On October 25, 2020, with a participation of the electoral roll at over 50%, 78% of Chilean voters agreed to a new constitution for their country. Additionally, 79% of voters agreed that the new text should be drafted by way of a constitutional convention. The strength of this electoral outcome is the result of a process that began after the 2019 protests, and as a consequence of a political process that this article will attempt to explain.
The Chilean Constitution dates from the return to democracy in 1980, and has been extensively revised since then. Among the criticisms levied against it is that it lacks the legitimacy of origin and presents a democratic deficit when establishing high quorums to carry out any reform. Critics call this “authoritarian enclaves.”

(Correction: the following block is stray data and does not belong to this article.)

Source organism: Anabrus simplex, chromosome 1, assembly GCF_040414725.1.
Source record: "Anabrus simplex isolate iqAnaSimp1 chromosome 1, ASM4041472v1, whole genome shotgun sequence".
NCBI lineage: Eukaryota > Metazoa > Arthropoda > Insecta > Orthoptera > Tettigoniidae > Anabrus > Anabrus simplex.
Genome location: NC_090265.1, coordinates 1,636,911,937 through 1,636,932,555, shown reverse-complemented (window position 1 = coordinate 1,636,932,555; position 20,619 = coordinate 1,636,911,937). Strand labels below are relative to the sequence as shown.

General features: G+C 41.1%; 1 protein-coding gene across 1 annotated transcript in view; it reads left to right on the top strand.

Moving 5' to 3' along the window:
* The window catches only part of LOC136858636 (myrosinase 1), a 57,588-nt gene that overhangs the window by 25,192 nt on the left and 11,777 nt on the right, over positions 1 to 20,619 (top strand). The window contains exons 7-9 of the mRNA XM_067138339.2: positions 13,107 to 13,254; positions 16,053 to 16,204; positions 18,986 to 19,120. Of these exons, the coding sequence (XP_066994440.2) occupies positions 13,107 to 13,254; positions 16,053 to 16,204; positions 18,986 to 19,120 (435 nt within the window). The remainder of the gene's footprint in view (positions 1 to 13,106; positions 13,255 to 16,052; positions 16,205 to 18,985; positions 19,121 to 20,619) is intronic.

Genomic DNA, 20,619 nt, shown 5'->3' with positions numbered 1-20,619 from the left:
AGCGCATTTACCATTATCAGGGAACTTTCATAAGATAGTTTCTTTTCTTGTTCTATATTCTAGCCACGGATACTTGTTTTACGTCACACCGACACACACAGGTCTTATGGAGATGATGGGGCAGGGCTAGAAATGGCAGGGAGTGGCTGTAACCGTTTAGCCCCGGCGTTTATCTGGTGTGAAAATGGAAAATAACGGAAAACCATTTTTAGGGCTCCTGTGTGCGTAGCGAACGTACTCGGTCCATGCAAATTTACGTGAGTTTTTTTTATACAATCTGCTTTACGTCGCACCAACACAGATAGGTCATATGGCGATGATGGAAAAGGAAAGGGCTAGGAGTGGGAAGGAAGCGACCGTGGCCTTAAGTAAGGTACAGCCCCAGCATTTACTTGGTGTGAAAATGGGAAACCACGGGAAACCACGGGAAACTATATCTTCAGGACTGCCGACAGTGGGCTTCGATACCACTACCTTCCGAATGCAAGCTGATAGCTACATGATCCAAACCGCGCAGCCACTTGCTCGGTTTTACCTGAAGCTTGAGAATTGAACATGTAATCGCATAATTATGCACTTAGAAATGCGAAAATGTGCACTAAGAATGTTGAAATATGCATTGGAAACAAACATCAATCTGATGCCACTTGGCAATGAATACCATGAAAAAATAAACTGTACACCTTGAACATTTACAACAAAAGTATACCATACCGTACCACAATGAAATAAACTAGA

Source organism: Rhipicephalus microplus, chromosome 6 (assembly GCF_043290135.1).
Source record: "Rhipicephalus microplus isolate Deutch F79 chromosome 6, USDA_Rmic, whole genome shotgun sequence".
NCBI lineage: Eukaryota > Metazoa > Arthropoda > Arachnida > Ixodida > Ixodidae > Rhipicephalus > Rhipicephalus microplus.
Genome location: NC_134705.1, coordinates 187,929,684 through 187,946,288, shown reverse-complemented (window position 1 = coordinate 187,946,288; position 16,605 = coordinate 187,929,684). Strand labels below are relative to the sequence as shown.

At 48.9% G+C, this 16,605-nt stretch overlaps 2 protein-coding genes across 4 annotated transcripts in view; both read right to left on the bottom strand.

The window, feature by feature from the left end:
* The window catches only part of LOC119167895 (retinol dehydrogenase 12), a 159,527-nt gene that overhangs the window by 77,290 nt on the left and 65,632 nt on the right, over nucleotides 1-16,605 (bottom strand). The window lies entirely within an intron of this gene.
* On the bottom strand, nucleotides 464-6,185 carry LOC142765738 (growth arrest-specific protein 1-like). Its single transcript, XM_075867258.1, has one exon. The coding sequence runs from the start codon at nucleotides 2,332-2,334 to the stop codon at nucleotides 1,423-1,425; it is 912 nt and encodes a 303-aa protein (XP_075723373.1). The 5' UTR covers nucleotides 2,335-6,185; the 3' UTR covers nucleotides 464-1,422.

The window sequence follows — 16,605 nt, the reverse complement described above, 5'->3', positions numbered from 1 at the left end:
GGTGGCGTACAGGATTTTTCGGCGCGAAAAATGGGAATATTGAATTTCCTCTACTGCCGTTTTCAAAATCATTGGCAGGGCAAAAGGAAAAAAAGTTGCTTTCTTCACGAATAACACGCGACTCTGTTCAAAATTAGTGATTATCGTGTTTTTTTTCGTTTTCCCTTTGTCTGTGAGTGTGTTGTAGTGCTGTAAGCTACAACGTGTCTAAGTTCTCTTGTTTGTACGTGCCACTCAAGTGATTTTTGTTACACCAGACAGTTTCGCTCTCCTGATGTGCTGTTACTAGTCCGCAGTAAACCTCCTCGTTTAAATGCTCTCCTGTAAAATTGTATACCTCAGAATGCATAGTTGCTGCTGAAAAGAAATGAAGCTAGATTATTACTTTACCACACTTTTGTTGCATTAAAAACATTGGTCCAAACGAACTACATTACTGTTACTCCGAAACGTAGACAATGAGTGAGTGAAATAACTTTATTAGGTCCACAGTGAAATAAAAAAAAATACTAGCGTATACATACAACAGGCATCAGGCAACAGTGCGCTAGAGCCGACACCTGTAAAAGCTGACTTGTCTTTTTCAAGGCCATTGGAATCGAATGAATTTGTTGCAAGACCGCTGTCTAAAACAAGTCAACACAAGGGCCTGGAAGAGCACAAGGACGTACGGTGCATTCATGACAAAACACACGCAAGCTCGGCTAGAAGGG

A 2005 reform introduced specific changes demanded by citizens, but the pressure for more reforms continued in the ensuing years, when presidential candidates, such as Eduardo Frei Ruiz-Tagle or Jorge Arrate, promised a “new Constitution” that would expand social rights. Meanwhile, in 2016, Michelle Bachelet (ending her second government) promoted a constituent process through which citizens participated in discussions for a new Constitution. The conclusions from these efforts were published in a report presented to Congress a few days before the change of government. The report did not receive further consideration due to the decision by the incoming president’s government to not include debate on the report on the parliamentary agenda.